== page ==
Lovely Molly is written, directed and edited by Eduardo Sanchez. Sanchez is most famous for The Blair Witch Project, but is also responsible for the under-seen, yet cool, Altered. His filmography shows he clearly loves his horror, but is frustratingly not as big as one would have thought after debuting with a smash as large as Blair Witch. Sometimes, Lovely Molly can feel almost like a showreel in it’s attempt to do just about everything and that Sanchez maybe has a point to prove (and perhaps even a chip on his shoulder); but when it works, and it works a lot, you don’t mind the man trying to prove himself. He needn’t worry though, Lovely Molly is bloody scary.
Molly and Tim are newlyweds who, in an attempt to save money, move into Molly’s old family home. It’s a house that’s as isolated as it is full to the brim with bad, repressed memories. Peripheral characters have a nasty habit of constantly vocalising their disbelief that Molly would go back there, you know, after what happened and the couple are the victims of some kind of a home invasion on night one. This is not going to end well is it?
Molly’s husband, Tim (Johnny Lewis), is a long distance lorry driver, so she’s mostly left all alone. Molly’s sister, Hannah (Alexandra Holden) is a drug user and a bad influence. Molly herself (Gretchen Lodge) is a recovered drug addict who was using to try and blot out her father’s abuse of her. The poor girl doesn’t stand much of a chance and the table is laid for theory number one: that everything that’s happening is in Molly’s head. Her loneliness, past and rekindled drug use have conspired to drive her into a spiral of self-destruction and madness.
Theory number two is the paranormal one. The one that we are teased with from the first time Moll is left in the house by herself and ventures into a secret basement in the garage that features occultist décor somehow related to horses. This is never explained. What exactly Molly’s dad got up to is never explained either – he may have been possessed, he may have just been a nasty piece of work. What is clear is that he does look properly head mental in the family photo album and he, or some horse demon he conjured up, wants Molly and is willing to play Paranormal Activity with her until she buckles and breaks.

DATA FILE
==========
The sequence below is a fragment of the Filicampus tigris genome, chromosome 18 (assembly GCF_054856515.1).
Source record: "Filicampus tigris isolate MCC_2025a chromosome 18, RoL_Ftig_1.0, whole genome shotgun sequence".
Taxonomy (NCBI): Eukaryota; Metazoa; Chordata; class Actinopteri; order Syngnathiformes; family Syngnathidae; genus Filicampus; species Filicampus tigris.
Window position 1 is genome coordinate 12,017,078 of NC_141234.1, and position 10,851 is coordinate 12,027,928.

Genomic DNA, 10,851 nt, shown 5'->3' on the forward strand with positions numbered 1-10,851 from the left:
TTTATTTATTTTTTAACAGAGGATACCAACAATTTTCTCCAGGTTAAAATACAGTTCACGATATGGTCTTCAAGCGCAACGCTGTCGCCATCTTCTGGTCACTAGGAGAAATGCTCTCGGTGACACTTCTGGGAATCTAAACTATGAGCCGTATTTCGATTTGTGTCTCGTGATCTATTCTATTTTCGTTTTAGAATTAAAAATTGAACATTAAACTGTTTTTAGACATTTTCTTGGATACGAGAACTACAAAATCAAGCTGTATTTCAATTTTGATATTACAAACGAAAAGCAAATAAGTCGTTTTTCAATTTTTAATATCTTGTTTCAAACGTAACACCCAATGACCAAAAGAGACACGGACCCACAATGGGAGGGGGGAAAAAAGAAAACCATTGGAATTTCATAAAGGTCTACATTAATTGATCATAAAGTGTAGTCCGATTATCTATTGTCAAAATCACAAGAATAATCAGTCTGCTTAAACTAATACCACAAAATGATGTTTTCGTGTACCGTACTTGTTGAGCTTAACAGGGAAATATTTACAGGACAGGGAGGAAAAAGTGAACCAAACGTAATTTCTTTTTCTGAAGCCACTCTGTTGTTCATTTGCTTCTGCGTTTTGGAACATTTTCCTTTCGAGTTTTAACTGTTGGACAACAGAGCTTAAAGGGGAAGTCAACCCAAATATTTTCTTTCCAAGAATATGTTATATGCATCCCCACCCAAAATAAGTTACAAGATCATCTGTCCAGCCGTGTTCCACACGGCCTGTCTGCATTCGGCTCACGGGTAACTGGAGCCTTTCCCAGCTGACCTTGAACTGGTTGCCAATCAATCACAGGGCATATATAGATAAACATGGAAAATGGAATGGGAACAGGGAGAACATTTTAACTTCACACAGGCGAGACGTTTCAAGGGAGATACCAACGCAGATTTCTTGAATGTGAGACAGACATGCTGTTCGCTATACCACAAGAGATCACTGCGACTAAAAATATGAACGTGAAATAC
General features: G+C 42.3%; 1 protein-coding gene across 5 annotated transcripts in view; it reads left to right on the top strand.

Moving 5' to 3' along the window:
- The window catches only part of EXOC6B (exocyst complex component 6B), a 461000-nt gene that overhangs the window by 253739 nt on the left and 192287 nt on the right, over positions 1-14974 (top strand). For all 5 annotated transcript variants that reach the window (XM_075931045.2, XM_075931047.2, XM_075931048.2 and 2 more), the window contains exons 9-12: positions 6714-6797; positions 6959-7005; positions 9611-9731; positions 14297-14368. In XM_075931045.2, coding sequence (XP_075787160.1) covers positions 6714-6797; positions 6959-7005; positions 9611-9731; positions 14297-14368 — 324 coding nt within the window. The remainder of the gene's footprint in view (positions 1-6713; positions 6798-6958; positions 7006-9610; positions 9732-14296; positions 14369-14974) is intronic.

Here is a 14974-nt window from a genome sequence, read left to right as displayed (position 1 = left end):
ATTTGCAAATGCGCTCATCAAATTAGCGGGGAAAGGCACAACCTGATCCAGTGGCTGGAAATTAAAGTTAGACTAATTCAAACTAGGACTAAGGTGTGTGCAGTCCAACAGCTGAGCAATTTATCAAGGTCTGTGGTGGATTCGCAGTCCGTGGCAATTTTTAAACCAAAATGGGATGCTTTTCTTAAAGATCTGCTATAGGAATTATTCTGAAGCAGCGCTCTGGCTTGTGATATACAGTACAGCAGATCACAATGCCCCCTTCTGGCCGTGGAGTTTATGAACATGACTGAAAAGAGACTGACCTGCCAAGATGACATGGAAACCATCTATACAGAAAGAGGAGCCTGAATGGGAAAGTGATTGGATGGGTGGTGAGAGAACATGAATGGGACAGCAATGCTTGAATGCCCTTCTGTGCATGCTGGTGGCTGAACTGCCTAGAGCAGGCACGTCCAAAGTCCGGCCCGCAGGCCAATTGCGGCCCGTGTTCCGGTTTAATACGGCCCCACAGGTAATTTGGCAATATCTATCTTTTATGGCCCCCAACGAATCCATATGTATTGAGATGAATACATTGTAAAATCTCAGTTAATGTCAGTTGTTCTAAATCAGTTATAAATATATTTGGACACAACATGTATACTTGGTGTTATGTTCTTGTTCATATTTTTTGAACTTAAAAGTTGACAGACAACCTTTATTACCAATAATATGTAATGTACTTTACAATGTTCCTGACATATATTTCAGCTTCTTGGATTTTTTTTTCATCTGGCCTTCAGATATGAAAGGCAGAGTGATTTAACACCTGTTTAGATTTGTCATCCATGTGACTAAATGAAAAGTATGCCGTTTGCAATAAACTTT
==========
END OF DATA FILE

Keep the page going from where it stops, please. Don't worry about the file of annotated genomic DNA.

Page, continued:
The mysteries and the battle between psycho-drama and bump-in-the-night-horror are two of Lovely Molly’s best features. The biggest though is Molly herself. Newcomer Gretchen Lodge gives a brave, all encompassing performance, that features her playing not just a victim but a drug addict, a psychopath and a seductress. She carries the whole film and its grim sense of inevitability with a confidence that means you don’t pick a single hole in her while the film’s playing and realise you have nothing but praise for her when you talk about it afterwards.
As well as directing Miss Lodge, Sanchez also gets what he wants out of us, the audience. He sets everything up smoothly and then is happy to tease and crank the suspense without feeling like every scary sequence has to end in a scare. In fact, this build us up and leave us hanging technique is so effective that you are left practically begging for a jump, just to reset the tension. One pay-off in particular doesn’t just reset the tension, but leaves you incredulously staring at the screen repeating an inner mantra of “whatthefuckwhatthefuckwhatthefuck”. That was, like, my best bit.
It’s not all peaches and gravy though. I don’t know if he felt the need to prove that he’s the daddy of found-footage horror or something, but the infrequent uses of camcorder POV here feel tagged on and unneeded. It’s kind of an all or nothing trope and just doing two or three scenes in this style feels like a nod, not a technique. Some of the sound design is also a little uncalled for as well, the constant uses of a low rumbling sound or of high frequency noise again feel like checking boxes just to interest the Paranormal Activity fans, which is silly because the rest of the film is so good because it’s not doing something someone else’s franchise is already running into the ground.
Lovely Molly is a sometimes sad, disconcerting, and chilling brain worm that’ll you’ll be mulling over after the lights have been switched back on.
UK Release Date: 29th June